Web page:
Maximum Range (She Has Long Legs) 1986
Have you ever heard this one: "Fly faster in a headwind, slower in a tailwind to save gas."
Probably the dumbest one I've heard so far: "Overpressure the aircraft with a tailwind so its cross section catches more of the push."
Photo: E-4B landing at Offutt AFB, USAF photo, from Wikimedia Commons.
The upgrade process from copilot to aircraft commander to instructor pilot wasn’t as thrilling the second time around, but it was satisfying nonetheless. The squadron allowed me to fill my time as I saw fit, so I bounced from one technical program to another. After computerizing the flight planning system I happily devoted myself to life as an instructor pilot, something I didn’t do a lot of in the Boeing 707. I was just getting comfortable when the next good deal fell into my lap.
“Test pilot?” I asked the squadron commander after he gave me the position, “the Air Force doesn’t have test pilots any more. But thanks, I’ll take the job.”
Yes, it was true. The days of strapping on the jet, hanging it over the edge, punching a hole in that ol’ envelope; those days are forever gone. It doesn’t make any sense at all to do any of that when you can do all the experimenting with computers. Besides, this job was something entirely different. As the squadron’s functional check pilot, it was my job to fly our four aircraft after any modifications or major maintenance, to make sure they still performed according to the manufacturer’s specifications. There was no danger and no extraordinary skills were needed. But it was a lot of time hand flying our aircraft with minimum crews and no passengers. It was the best kind of flying.
When I started life in the aircraft as a copilot, I adopted my usual “shut up and listen” attitude to soak in everything the adults could teach me. Every now and then, however, I had to question the powers that be.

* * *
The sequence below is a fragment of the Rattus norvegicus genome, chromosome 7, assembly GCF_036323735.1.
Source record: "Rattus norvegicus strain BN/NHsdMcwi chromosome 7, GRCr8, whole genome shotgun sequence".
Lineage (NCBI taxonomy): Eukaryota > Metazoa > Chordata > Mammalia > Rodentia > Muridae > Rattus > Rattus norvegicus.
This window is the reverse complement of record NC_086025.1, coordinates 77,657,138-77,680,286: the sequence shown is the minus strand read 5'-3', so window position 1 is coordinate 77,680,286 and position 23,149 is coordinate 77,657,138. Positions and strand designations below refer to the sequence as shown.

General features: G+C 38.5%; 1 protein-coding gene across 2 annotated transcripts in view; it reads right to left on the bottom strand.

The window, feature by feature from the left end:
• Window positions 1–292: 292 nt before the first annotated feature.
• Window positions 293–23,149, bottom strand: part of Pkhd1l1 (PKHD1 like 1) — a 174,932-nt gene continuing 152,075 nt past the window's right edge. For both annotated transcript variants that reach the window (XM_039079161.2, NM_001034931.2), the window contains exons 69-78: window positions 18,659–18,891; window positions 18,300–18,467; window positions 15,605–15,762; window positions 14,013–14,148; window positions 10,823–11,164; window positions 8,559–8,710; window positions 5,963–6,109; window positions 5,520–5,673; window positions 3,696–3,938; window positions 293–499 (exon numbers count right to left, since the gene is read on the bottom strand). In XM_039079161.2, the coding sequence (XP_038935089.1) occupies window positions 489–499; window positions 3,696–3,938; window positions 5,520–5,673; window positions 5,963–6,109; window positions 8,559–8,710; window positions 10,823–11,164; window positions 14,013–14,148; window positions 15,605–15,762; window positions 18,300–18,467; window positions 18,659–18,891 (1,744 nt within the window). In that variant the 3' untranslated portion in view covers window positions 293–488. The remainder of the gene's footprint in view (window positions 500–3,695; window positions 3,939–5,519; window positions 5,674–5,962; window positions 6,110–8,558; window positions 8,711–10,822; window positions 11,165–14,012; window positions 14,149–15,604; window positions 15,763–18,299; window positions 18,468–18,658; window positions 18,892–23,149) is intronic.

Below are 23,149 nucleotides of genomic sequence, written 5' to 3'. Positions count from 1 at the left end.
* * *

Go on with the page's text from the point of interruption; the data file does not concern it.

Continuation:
“We fly eight six Mach because that is best range,” every pilot in the squadron told me. The aircraft’s maximum speed, VMO, was 0.92. There was no question the aircraft flew well at 0.86 Mach, but was it really the speed at which the airplane got the most distance?
“At what weight?” I would ask, when I thought I could get away with it.
“We fly eight six Mach,” they would say. “What part of that don’t you understand?”
I dutifully flew at 0.86 Mach, except when I found a reason to do otherwise. But once I got a chance to “test fly” the aircraft now and then, I would take them up with a note pad in hand ready to record performance. I knew the aircraft’s Angle of Attack indicator would give me the maximum endurance speed simply by flying the L/DMAX AOA. That AOA didn’t change with weight, but the indicated airspeed to achieve that angle would. But what about maximum range? We spent a lot of time over water and knowing how to stretch your distance would be more important than stretching your time aloft.
Unfortunately, the Boeing 747 flight manual and its counterparts at United Airlines and the Air Force had scant details on the subject. Our Air Force manual gave us the L/DMAX AOA of 0.3 so we always knew how to achieve maximum endurance, maximum climb angle, or maximum engine-out glide range. From basic aero I knew the maximum range would be higher, but I couldn’t prove it.
What we did have were pages upon pages of air nautical miles per pound charts. I started to graph these just to see where they would lead me and they started to look very familiar, just like the T-38 thrust required / fuel flow versus airspeed charts from safety school. From my aero textbooks:
- L/DMAX is the lowest point of the thrust required versus air speed curve
- An increase in weight shifts the entire curve up and forward
While the textbook was interested in an increase in weight, my focus was on what happened as the aircraft burned off fuel.
While the angle of attack at which L/DMAX occurs remains constant with weight, the airspeed at which this occurs decreases as the aircraft becomes lighter.